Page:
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New employment legislation to come into effect on 6th April 2024

Paternity leave changes

The main changes to statutory paternity leave are:

  • New flexibility is being introduced, allowing employees to take two separate one-week blocks of leave rather than having to take a single period of one or two weeks' paternity leave.

  • Employees will be entitled to take paternity leave at any time in the first year after the child's birth or adoption, rather than having to take it within the first eight weeks.

  • The notice period for specifying when the employee wants to take paternity leave in cases of birth is reduced from 15 weeks to 28 days.

These changes apply for children whose expected week of childbirth is after 6th April 2024 and children whose expected date of placement for adoption is on or after 6th April 2024.

Flexible working changes

The Government is changing the statutory right to request flexible working from 6th April 2024:

  • The right to request flexible working will become a Day One right.  There will no longer be a 26-week qualifying period.

  • Employees may make two requests (rather than one) in a 12-month period (but employers don't need to accept a new request if the first one is still being processed).

  • Employees no longer need to set out the impact on the business or give suggestions for mitigating that impact as part of their request.

  • The employer needs to consult the employee before making any decision.

  • The request must be processed within two (rather than three) months of receiving it, unless the parties agree otherwise.

Acas's revised draft Code of Practice on Flexible Working taking account of these changes is awaiting approval by Parliament, and is expected to come into effect in April 2024.

Extending enhanced protection from redundancy

The Maternity Leave, Adoption Leave, and Shared Parental Leave (Amendment) Regulations are due to take effect on or after 6th April 2024. Together with the Protection from Redundancy (Pregnancy and Family Leave) Act 2023, these regulations will extend existing redundancy protection to pregnant employees and new parents returning from a period of maternity, adoption or shared parental leave.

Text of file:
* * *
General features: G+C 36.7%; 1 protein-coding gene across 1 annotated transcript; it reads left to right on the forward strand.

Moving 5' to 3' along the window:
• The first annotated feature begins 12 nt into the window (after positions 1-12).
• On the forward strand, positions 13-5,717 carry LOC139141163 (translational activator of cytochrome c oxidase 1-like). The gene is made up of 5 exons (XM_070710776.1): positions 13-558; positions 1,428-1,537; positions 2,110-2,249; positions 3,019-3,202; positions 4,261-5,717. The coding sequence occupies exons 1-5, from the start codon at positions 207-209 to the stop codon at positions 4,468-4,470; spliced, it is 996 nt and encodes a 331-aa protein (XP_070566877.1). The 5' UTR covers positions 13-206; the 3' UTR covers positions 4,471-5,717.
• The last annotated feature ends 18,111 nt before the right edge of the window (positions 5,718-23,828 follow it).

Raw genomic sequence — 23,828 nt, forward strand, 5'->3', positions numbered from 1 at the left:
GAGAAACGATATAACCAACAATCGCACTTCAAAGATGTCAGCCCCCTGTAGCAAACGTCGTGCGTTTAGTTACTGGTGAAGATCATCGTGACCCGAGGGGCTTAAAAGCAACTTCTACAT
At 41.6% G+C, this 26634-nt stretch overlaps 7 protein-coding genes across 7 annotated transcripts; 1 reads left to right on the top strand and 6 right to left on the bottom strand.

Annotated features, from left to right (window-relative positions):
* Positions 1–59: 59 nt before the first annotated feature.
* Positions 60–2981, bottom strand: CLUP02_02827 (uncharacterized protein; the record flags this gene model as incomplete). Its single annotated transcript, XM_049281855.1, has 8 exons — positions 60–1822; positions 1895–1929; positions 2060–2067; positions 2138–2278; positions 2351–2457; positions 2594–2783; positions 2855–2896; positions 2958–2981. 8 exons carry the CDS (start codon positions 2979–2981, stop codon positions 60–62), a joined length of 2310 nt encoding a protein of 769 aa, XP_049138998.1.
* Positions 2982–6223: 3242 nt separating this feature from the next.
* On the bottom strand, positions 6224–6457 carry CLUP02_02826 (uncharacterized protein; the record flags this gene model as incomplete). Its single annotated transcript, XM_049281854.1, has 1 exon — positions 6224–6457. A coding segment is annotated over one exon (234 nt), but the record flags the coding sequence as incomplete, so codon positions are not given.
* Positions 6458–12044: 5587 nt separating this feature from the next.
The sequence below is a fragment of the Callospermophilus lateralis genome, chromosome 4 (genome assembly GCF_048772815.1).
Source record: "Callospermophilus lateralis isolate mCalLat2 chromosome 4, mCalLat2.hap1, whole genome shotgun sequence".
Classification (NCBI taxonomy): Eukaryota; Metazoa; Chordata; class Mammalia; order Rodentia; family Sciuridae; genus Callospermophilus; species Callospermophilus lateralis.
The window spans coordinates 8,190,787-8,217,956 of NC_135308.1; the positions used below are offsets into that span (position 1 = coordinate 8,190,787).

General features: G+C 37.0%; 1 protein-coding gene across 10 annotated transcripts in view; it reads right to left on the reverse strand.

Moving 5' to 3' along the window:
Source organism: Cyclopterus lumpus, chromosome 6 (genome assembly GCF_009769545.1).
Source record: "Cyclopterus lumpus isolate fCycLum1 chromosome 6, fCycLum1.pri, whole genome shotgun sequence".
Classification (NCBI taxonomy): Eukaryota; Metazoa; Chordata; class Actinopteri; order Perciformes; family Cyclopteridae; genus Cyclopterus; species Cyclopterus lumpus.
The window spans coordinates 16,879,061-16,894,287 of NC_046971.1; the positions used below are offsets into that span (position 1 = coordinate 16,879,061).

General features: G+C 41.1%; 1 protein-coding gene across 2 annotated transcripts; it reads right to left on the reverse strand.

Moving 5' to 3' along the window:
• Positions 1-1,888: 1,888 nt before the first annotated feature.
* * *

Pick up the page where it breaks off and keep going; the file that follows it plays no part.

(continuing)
In a redundancy situation, employers must currently offer an employee on maternity leave, shared parental leave, or adoption leave a suitable alternative vacancy within the organisation (where one exists). In practice, these employees receive a priority offer of any alternative employment and have enhanced protection from redundancy.

The legislation will extend this protection to pregnancy, from the point at which the employee tells their employer that they’re pregnant and for 18 months after the child is born. However, if the employee is not entitled to statutory maternity pay, this protection will end two weeks after the end of their pregnancy.

In adoption, this 18-month period begins when the child was placed or entered Great Britain.

This also extends to parents taking six or more consecutive weeks of shared parental leave who have not taken maternity or adoption leave.

In all these cases, the protection will continue even if the employee returns to work during the additional protection period.

Carer’s Leave

The Carer’s Leave Regulations 2024 are expected to come into force on 6th April 2024.

The draft regulations indicate that employees will be entitled to up to one week’s unpaid leave in each 12-month rolling period from day one to 'provide or arrange care for a dependant with a long-term care need'. They will also be entitled to return to the same job as they were doing before the leave was taken.

Importantly, the leave doesn’t need to be taken in one block.  It can be taken at a minimum of a half-day at a time. There are minimum notice periods required to be able to take the leave, and while employers can’t refuse a request, they can postpone a period of leave by up to one month in certain limited circumstances.

What should you do now?

April will soon be here.  Make sure you understand the changes and how they will affect your business.

Review your current policies and procedures and update them if needed, in line with the new employee rights and associated employer obligations. While these are the statutory minimum requirements, you may wish to exceed the minimum statutory leave and pay entitlements when considering your family-friendly policies.

Alongside any policy and procedure updates, you must communicate policy changes with employees and educate and train managers on the practical effect on the business.

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